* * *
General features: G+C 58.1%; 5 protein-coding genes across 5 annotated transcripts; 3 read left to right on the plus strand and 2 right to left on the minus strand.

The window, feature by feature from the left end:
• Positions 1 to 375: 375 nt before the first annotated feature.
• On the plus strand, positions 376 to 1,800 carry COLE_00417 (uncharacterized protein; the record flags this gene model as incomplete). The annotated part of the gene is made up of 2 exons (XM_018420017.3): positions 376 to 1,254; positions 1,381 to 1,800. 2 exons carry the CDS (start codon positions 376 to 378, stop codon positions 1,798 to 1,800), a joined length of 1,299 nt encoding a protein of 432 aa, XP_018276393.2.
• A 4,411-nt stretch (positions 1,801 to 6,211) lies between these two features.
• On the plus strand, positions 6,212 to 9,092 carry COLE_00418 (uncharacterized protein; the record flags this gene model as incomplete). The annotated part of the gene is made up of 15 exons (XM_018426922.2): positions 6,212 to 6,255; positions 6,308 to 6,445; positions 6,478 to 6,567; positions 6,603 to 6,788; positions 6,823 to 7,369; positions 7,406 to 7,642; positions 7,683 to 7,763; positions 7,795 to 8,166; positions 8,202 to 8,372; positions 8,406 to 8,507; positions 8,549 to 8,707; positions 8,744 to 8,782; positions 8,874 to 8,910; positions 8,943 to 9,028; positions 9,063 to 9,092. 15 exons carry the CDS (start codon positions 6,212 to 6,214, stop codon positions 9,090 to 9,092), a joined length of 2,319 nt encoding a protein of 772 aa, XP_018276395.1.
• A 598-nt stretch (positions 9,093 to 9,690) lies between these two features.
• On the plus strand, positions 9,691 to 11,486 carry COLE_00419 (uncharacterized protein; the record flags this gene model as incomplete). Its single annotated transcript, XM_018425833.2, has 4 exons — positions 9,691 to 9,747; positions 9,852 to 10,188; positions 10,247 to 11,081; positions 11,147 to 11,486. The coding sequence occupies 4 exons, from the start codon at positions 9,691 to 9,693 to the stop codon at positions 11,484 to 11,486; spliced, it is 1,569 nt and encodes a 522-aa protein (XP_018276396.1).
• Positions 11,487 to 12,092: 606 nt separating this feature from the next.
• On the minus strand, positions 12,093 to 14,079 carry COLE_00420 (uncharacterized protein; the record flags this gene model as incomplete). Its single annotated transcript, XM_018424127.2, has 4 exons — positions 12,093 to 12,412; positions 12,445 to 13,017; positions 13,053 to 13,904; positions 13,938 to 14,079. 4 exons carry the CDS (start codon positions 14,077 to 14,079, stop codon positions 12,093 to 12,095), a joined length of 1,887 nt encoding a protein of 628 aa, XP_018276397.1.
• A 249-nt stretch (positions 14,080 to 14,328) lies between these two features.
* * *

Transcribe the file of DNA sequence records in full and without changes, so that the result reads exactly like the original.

General features: G+C 58.1%; 5 protein-coding genes across 5 annotated transcripts; 3 read left to right on the plus strand and 2 right to left on the minus strand.

The window, feature by feature from the left end:
• Positions 1 to 375: 375 nt before the first annotated feature.
• On the plus strand, positions 376 to 1,800 carry COLE_00417 (uncharacterized protein; the record flags this gene model as incomplete). The annotated part of the gene is made up of 2 exons (XM_018420017.3): positions 376 to 1,254; positions 1,381 to 1,800. 2 exons carry the CDS (start codon positions 376 to 378, stop codon positions 1,798 to 1,800), a joined length of 1,299 nt encoding a protein of 432 aa, XP_018276393.2.
• A 4,411-nt stretch (positions 1,801 to 6,211) lies between these two features.
• On the plus strand, positions 6,212 to 9,092 carry COLE_00418 (uncharacterized protein; the record flags this gene model as incomplete). The annotated part of the gene is made up of 15 exons (XM_018426922.2): positions 6,212 to 6,255; positions 6,308 to 6,445; positions 6,478 to 6,567; positions 6,603 to 6,788; positions 6,823 to 7,369; positions 7,406 to 7,642; positions 7,683 to 7,763; positions 7,795 to 8,166; positions 8,202 to 8,372; positions 8,406 to 8,507; positions 8,549 to 8,707; positions 8,744 to 8,782; positions 8,874 to 8,910; positions 8,943 to 9,028; positions 9,063 to 9,092. 15 exons carry the CDS (start codon positions 6,212 to 6,214, stop codon positions 9,090 to 9,092), a joined length of 2,319 nt encoding a protein of 772 aa, XP_018276395.1.
• A 598-nt stretch (positions 9,093 to 9,690) lies between these two features.
• On the plus strand, positions 9,691 to 11,486 carry COLE_00419 (uncharacterized protein; the record flags this gene model as incomplete). Its single annotated transcript, XM_018425833.2, has 4 exons — positions 9,691 to 9,747; positions 9,852 to 10,188; positions 10,247 to 11,081; positions 11,147 to 11,486. The coding sequence occupies 4 exons, from the start codon at positions 9,691 to 9,693 to the stop codon at positions 11,484 to 11,486; spliced, it is 1,569 nt and encodes a 522-aa protein (XP_018276396.1).
• Positions 11,487 to 12,092: 606 nt separating this feature from the next.
• On the minus strand, positions 12,093 to 14,079 carry COLE_00420 (uncharacterized protein; the record flags this gene model as incomplete). Its single annotated transcript, XM_018424127.2, has 4 exons — positions 12,093 to 12,412; positions 12,445 to 13,017; positions 13,053 to 13,904; positions 13,938 to 14,079. 4 exons carry the CDS (start codon positions 14,077 to 14,079, stop codon positions 12,093 to 12,095), a joined length of 1,887 nt encoding a protein of 628 aa, XP_018276397.1.
• A 249-nt stretch (positions 14,080 to 14,328) lies between these two features.